Overall though, there is a greater degree in consistency, with the different approaches cherry-picked from the best the draft had to offer. There have been small casualties in imposing this uniformity - for example the Expressive Arts had a very effective definition of progress that is now perhaps a little less brilliant for the change in format.
The most striking visual difference between the draft and final version of the curriculum is the presentation of the Achievement Outcomes - or should I say descriptors, for the former terminology is nowhere to be seen. The descriptors are now laid out horizontally in a grid, from Progression Step 1 to 5.
The Science and Technology team have gone a little further, and merged some of their grid boxes to give a greater clarity of the continuum through the Steps. These groupings are not strict assessment ladders with a hierarchy of one step to the next, but rather collections of statements. This is in keeping with our exploration of the descriptors, where skills blend and combine as children gain more sophisticated control of them.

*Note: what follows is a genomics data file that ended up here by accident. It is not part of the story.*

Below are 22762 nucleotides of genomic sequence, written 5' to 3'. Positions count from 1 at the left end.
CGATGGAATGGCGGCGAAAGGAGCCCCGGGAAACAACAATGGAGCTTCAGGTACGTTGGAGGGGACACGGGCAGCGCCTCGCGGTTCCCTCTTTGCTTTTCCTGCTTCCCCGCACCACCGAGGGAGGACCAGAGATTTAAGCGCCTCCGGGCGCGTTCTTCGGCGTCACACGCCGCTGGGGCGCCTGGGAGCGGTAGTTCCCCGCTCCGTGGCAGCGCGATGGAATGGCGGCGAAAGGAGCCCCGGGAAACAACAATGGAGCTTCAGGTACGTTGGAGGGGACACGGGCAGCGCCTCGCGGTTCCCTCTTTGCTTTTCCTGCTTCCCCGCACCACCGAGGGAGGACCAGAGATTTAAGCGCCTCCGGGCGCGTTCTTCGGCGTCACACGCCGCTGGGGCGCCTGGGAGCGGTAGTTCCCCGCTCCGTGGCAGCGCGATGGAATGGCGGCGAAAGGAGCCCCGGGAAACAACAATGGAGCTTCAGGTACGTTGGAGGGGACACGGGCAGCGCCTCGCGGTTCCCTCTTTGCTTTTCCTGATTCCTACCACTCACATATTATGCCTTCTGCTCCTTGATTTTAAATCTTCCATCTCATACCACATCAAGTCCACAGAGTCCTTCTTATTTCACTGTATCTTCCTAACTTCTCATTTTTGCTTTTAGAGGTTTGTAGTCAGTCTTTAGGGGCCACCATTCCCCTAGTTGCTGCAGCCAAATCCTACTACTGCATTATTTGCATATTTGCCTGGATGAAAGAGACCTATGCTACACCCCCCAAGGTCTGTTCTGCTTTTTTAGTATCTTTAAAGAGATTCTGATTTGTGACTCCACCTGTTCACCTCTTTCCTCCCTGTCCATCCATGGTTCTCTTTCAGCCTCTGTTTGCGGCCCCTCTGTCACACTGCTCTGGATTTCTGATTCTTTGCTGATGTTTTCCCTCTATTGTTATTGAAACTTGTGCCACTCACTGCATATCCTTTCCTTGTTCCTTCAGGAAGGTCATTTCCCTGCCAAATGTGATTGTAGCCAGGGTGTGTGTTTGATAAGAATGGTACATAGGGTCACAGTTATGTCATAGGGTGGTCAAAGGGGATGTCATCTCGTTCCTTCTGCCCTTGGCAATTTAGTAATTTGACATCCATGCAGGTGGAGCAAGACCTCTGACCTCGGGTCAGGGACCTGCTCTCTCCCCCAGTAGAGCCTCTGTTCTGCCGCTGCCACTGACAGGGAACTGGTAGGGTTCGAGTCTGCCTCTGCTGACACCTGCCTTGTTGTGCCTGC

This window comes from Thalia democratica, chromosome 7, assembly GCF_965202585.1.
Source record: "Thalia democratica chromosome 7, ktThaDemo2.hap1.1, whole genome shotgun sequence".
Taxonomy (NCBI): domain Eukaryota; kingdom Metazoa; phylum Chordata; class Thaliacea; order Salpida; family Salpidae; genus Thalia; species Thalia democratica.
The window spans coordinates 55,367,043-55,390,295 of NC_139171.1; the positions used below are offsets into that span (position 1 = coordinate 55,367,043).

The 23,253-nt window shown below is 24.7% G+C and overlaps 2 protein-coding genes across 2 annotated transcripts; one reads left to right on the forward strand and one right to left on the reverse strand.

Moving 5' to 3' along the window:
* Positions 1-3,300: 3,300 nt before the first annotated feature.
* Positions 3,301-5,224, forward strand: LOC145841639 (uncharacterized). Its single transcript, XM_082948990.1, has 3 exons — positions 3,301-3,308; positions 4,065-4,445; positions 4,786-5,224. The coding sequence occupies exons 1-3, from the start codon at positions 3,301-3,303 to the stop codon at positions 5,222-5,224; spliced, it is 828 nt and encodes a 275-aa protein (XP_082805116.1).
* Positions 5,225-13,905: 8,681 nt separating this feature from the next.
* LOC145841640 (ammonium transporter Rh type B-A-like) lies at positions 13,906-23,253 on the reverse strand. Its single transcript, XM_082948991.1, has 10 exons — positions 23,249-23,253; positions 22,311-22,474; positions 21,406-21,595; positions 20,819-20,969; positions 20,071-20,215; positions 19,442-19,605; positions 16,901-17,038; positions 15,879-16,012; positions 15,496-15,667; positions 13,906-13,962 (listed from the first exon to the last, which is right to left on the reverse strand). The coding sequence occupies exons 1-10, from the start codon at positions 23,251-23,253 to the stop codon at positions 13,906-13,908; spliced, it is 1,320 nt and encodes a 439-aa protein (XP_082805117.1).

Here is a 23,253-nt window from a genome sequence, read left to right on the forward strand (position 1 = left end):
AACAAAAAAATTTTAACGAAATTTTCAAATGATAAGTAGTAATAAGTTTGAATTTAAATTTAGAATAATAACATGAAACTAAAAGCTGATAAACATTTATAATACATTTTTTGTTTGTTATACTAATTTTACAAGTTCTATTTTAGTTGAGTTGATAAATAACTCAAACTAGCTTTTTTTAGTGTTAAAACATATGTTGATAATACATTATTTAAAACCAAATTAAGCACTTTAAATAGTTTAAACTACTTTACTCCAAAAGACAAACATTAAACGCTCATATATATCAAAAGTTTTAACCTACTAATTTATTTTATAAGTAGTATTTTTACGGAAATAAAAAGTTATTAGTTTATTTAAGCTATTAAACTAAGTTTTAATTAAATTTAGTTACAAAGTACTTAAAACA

What will be important in forming assessments around these Progression Steps is ensuring lateral, not vertical progress is prioritised, and that pupils engage in interlinked learning across the AOLEs.
There are some clear changes within individual AOLEs too. LLC is still by far the largest in size, but now shows a distinct difference in content. Translanguaging now appears far less frequently (and is mercifully put in simpler terms), and early reading strategies and SPAG are now more thoroughly fleshed out. Humanities has also had a dramatic makeover, with a decimation of the number of statements, especially at Progression Step 5.
Interestingly, the Four Purposes have perhaps taken less of a centre-stage in the final version. If this has a side-effect of deterring those putting these overarching aims into percentages and pie charts, it can only be a good thing.
Building your assessment